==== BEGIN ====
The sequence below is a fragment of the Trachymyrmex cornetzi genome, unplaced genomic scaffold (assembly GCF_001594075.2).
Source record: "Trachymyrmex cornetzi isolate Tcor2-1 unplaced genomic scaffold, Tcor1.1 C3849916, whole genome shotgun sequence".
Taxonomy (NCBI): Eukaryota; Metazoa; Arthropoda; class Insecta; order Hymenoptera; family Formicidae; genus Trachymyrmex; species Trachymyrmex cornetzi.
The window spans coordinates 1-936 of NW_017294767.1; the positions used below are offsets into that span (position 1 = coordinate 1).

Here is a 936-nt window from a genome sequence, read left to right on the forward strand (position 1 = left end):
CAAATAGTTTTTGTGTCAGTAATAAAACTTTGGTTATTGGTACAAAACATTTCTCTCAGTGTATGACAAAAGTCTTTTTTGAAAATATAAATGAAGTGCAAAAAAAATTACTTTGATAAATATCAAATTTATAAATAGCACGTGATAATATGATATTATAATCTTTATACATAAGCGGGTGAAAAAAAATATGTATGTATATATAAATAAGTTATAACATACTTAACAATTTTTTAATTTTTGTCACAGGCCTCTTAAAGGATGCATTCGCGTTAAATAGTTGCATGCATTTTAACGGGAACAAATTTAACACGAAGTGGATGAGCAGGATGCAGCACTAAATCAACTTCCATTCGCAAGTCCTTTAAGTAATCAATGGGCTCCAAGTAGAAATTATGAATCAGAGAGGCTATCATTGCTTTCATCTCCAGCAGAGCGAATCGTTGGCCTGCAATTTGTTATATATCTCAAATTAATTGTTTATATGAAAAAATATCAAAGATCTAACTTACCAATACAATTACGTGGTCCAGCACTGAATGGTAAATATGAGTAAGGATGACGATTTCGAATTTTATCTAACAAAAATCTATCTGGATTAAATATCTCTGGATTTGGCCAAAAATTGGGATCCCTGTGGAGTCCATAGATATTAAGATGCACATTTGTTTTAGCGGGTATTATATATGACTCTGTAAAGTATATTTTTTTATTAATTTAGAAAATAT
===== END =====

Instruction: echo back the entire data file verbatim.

The sequence below is a fragment of the Trachymyrmex cornetzi genome, unplaced genomic scaffold (assembly GCF_001594075.2).
Source record: "Trachymyrmex cornetzi isolate Tcor2-1 unplaced genomic scaffold, Tcor1.1 C3849916, whole genome shotgun sequence".
Taxonomy (NCBI): Eukaryota; Metazoa; Arthropoda; class Insecta; order Hymenoptera; family Formicidae; genus Trachymyrmex; species Trachymyrmex cornetzi.
The window spans coordinates 1-936 of NW_017294767.1; the positions used below are offsets into that span (position 1 = coordinate 1).

Here is a 936-nt window from a genome sequence, read left to right on the forward strand (position 1 = left end):
CAAATAGTTTTTGTGTCAGTAATAAAACTTTGGTTATTGGTACAAAACATTTCTCTCAGTGTATGACAAAAGTCTTTTTTGAAAATATAAATGAAGTGCAAAAAAAATTACTTTGATAAATATCAAATTTATAAATAGCACGTGATAATATGATATTATAATCTTTATACATAAGCGGGTGAAAAAAAATATGTATGTATATATAAATAAGTTATAACATACTTAACAATTTTTTAATTTTTGTCACAGGCCTCTTAAAGGATGCATTCGCGTTAAATAGTTGCATGCATTTTAACGGGAACAAATTTAACACGAAGTGGATGAGCAGGATGCAGCACTAAATCAACTTCCATTCGCAAGTCCTTTAAGTAATCAATGGGCTCCAAGTAGAAATTATGAATCAGAGAGGCTATCATTGCTTTCATCTCCAGCAGAGCGAATCGTTGGCCTGCAATTTGTTATATATCTCAAATTAATTGTTTATATGAAAAAATATCAAAGATCTAACTTACCAATACAATTACGTGGTCCAGCACTGAATGGTAAATATGAGTAAGGATGACGATTTCGAATTTTATCTAACAAAAATCTATCTGGATTAAATATCTCTGGATTTGGCCAAAAATTGGGATCCCTGTGGAGTCCATAGATATTAAGATGCACATTTGTTTTAGCGGGTATTATATATGACTCTGTAAAGTATATTTTTTTATTAATTTAGAAAATAT